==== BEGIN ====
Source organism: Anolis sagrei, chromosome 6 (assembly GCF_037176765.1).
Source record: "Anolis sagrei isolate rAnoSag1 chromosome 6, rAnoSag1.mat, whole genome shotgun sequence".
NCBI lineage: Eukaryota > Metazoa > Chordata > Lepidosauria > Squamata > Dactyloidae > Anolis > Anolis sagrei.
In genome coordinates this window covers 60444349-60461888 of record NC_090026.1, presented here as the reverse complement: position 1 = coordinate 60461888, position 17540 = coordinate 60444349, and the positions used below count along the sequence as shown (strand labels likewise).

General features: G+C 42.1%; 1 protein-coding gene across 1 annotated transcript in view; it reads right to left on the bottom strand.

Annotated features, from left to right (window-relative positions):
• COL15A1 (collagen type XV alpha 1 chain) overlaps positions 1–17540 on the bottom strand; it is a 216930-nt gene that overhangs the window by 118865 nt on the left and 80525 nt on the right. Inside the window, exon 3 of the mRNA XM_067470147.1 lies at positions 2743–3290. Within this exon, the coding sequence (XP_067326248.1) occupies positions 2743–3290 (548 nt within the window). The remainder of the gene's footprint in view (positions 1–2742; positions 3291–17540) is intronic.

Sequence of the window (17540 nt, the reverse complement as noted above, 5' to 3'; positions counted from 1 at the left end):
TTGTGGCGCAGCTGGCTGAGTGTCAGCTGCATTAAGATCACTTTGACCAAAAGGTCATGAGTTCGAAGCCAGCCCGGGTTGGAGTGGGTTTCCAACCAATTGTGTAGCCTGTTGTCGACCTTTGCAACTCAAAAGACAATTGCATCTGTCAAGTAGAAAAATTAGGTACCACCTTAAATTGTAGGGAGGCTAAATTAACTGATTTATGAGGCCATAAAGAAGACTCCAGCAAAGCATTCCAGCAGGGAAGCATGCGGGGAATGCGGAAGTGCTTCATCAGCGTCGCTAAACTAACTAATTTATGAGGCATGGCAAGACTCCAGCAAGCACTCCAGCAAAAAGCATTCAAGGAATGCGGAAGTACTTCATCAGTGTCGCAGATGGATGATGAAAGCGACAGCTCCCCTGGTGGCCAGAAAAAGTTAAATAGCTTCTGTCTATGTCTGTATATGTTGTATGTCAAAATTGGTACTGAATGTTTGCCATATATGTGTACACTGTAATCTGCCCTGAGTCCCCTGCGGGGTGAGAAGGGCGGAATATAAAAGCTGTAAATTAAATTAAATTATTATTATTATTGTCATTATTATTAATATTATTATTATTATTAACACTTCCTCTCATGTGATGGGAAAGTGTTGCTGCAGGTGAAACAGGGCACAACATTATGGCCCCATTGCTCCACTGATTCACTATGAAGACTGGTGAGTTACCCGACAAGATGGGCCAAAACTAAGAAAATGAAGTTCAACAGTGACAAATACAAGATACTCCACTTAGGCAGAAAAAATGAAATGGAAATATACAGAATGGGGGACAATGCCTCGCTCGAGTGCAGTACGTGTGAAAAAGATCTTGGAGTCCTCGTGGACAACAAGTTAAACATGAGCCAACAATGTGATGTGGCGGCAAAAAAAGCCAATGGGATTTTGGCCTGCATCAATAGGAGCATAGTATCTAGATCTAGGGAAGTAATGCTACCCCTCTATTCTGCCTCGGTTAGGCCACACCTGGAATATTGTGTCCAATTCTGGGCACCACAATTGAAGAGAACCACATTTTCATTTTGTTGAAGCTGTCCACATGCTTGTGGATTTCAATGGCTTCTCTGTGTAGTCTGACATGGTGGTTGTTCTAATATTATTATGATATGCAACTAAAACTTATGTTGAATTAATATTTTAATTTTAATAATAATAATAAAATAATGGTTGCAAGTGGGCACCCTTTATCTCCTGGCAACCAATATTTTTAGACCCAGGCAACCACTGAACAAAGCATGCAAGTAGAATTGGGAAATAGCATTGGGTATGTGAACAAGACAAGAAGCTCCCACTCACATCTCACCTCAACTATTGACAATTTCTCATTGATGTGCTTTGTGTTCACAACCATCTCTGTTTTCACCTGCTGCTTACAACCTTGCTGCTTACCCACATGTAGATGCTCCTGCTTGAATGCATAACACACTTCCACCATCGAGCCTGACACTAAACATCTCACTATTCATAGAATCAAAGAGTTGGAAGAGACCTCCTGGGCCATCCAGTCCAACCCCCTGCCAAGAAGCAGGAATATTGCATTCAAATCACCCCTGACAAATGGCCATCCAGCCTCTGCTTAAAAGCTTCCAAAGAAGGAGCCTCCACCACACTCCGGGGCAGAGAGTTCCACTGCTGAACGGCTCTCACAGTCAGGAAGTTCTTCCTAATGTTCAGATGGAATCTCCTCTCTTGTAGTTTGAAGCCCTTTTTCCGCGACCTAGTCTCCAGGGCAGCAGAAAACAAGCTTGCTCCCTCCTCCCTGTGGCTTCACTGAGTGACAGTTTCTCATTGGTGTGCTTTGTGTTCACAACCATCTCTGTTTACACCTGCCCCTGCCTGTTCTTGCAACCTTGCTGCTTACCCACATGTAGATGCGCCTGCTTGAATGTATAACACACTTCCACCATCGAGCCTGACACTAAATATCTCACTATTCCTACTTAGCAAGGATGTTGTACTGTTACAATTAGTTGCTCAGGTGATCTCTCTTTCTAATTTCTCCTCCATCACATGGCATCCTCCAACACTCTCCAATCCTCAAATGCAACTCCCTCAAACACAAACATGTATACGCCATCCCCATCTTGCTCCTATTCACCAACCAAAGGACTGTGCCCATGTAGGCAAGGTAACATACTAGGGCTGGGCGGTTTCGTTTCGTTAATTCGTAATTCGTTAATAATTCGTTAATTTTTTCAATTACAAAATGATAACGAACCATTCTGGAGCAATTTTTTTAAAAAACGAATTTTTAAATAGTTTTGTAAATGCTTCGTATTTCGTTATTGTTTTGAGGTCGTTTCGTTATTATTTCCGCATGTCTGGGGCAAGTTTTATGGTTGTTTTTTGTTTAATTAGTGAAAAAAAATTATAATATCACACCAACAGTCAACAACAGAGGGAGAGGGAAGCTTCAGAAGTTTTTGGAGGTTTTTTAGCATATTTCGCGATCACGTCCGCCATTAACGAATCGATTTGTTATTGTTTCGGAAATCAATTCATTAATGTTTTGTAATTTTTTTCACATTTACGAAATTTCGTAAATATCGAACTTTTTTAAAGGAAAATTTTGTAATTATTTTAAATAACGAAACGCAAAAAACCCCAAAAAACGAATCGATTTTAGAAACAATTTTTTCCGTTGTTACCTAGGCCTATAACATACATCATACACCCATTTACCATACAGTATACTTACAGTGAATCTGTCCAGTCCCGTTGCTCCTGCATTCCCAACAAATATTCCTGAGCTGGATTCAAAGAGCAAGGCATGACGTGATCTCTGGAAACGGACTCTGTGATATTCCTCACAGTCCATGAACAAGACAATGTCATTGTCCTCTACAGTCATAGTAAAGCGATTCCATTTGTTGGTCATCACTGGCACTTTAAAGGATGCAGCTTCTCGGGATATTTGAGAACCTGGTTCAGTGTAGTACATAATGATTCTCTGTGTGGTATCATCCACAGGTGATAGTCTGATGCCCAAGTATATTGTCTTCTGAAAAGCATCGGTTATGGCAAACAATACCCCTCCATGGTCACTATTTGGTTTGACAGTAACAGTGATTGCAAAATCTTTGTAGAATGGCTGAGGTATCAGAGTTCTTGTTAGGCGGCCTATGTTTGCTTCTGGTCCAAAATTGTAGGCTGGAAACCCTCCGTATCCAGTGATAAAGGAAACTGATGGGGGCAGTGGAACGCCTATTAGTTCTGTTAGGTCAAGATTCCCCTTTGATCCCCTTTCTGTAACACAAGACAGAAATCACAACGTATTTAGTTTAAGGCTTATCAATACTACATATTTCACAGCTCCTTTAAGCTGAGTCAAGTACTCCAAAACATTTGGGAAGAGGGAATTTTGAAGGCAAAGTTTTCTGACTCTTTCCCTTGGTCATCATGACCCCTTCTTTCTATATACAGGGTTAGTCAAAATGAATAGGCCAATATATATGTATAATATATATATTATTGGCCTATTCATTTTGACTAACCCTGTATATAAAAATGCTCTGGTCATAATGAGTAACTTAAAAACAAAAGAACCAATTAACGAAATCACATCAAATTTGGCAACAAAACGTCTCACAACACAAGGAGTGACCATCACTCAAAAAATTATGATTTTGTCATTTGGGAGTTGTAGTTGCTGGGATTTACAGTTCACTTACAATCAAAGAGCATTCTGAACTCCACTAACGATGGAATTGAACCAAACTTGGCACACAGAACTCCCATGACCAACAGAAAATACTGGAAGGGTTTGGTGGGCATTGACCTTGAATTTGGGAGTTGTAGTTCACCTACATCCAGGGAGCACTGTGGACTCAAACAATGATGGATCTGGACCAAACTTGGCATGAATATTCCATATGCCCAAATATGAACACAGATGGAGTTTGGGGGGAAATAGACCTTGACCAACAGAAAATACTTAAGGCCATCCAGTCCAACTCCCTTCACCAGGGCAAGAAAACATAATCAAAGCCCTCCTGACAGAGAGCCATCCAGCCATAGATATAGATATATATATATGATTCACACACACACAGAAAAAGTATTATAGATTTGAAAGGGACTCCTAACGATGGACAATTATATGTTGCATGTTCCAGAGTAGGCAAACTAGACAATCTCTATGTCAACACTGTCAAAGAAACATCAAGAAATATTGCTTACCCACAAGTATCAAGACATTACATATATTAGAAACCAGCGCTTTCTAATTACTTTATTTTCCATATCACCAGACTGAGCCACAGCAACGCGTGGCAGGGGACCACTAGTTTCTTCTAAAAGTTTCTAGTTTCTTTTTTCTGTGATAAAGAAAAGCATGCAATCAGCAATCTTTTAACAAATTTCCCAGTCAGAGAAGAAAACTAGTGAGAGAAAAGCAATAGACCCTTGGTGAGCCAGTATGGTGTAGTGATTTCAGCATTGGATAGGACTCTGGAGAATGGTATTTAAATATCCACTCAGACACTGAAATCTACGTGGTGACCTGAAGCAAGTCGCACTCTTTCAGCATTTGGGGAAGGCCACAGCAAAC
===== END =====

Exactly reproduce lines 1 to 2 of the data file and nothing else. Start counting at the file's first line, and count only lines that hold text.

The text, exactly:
Source organism: Anolis sagrei, chromosome 6 (assembly GCF_037176765.1).
Source record: "Anolis sagrei isolate rAnoSag1 chromosome 6, rAnoSag1.mat, whole genome shotgun sequence".